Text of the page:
Thursday, November 17, 2005

Rally to ban Kokum.

Dear cookerific constituents,

Why do we put Kokum into food? Why do we spoil a perfectly nice Dal, by adding these dark inedible whatevers into them?

Join me in passing a resolution against adding Kokum to foods. Choose the good life and good taste. Ban Kokum.

(If you don't know what Kokum is. . .trust me. It's horrible.)

Please place your vote in the reply.

From your official eating representative,

Sunday, November 13, 2005

Spinach Mushroom and Bleu Cheese

OK... this is hard core experimental. Its akin to 'exploratory research to pursue bold ideas'!! It resulted from my great love for Bleu Cheese, the need to get rid of some spinach lest it should get spoilt and the habit of starting every dish with some cumin.

First wash the spinach and then boil it so that it becomes very soft.
Crumble some Bleu Cheese (about half a slab) and about 1/3 of a butter stick and put them in a pan and gently heat so that it all melts together.
Put in some cumin and fry it in the melt
Add the mushrooms to the melt and continue frying. (be care not to burn the cheese)
Add the spinach and the water you boiled it in.
Add some garam masala, salt and pepper seasoning.
Cook for a little bit and then let it sit for a little bit and let the sauce thicken.

Eat it and tell me how best to improve it.

The kitchen and living room now have the happy agreeable smell of Bleu Cheese :)

Garma Garam Khichuri

Khichuri/Khichdi is one pot meal all of us cherish, specially during the winter months. I am obviously talking about the spicier wholesome version as compared to the yellow mush which is pedalled as sick grub. Last night we found ourselves with company during dinner time and decided to invite them over. Khichuri was the ideal choice as I had a less than full refrigerator at the time.
I made the Bengali version where one uses yellow moong dal which has been dry roasted first. Dry roasting brings out the wonderful flavour of the dal, and I also like the way the dal looks after being cooked - specks of brown to break up the montony of plain yellow. If you are not using long grained rice, use a 1:1 ratio of rice and dal. As I used a long grain rice, I increased the quantity of dal used. Usually adding seasonal vegetables like cauliflower greatly enhances the taste...but remember fresh, do not use the frozen mushy stuff. If using fresh add it along with peas and potatoes. And finally, sorry for the lack of pictures, we ate it all up as soon as it was cooked. That tells you something doesn't it.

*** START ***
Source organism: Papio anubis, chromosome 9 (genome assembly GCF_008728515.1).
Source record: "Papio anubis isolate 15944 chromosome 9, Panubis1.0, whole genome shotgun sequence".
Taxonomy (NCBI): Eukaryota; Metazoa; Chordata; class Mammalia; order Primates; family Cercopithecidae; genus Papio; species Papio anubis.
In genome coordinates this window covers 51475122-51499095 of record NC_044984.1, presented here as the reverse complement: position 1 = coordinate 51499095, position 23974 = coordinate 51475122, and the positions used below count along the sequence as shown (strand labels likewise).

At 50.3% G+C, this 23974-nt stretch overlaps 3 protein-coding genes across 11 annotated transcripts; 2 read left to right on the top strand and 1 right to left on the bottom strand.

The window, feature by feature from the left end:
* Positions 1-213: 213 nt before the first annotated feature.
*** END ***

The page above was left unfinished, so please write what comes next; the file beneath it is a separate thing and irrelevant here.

Basamati Rice -1 cup
Moong Dal - 1.5 cups
Onion - 1 medium, diced
Italian Tomato - 1 medium, diced
Peas - 1 cup
Red Potato - 1 medium, cubed with skin on
Shredded Coconut - 1/2 cup
Green Chillies - 3 slit and deseeded
Ginger - 1 inch piece, made into paste
Bay Leaf - 1 large
Turmeric Powder- 1/2 tsp
Cumin Seeds - 1 tsp
Cumin Powder - 1 tsp
Coriander Powder- 1 tsp
Garam Masala - 1 tsp
Oil - 2tbsp
Salt - To taste

1. Dry Roast the Moong Dal for about 5-6 minutes till golden brown and soak along with rice in five cups of water.
2. In a deep pan heat oil. Add Cumin seeds and bay leaf. Once the seeds start sputtering, add the onions and sautee.
3. Add tomatoes and cook till slightly mushy. Then add ginger paste, cumin powder, coriander powder and turmeric powder. Cook for 2-3 minutes and add the split chillies, peas and potatoes and cook for another 2-3 minutes. Season with salt and add shredded coconut. Cook for a minute or so.
4. Finally add the rice and dal mixture along with the water. Turn up heat to high till water starts boiling and then turn the heat down and let it simmer till done. Add garam masala at last.
5. Check seasoning, garnish with cilantro and serve with scrambled eggs or favourite pickle.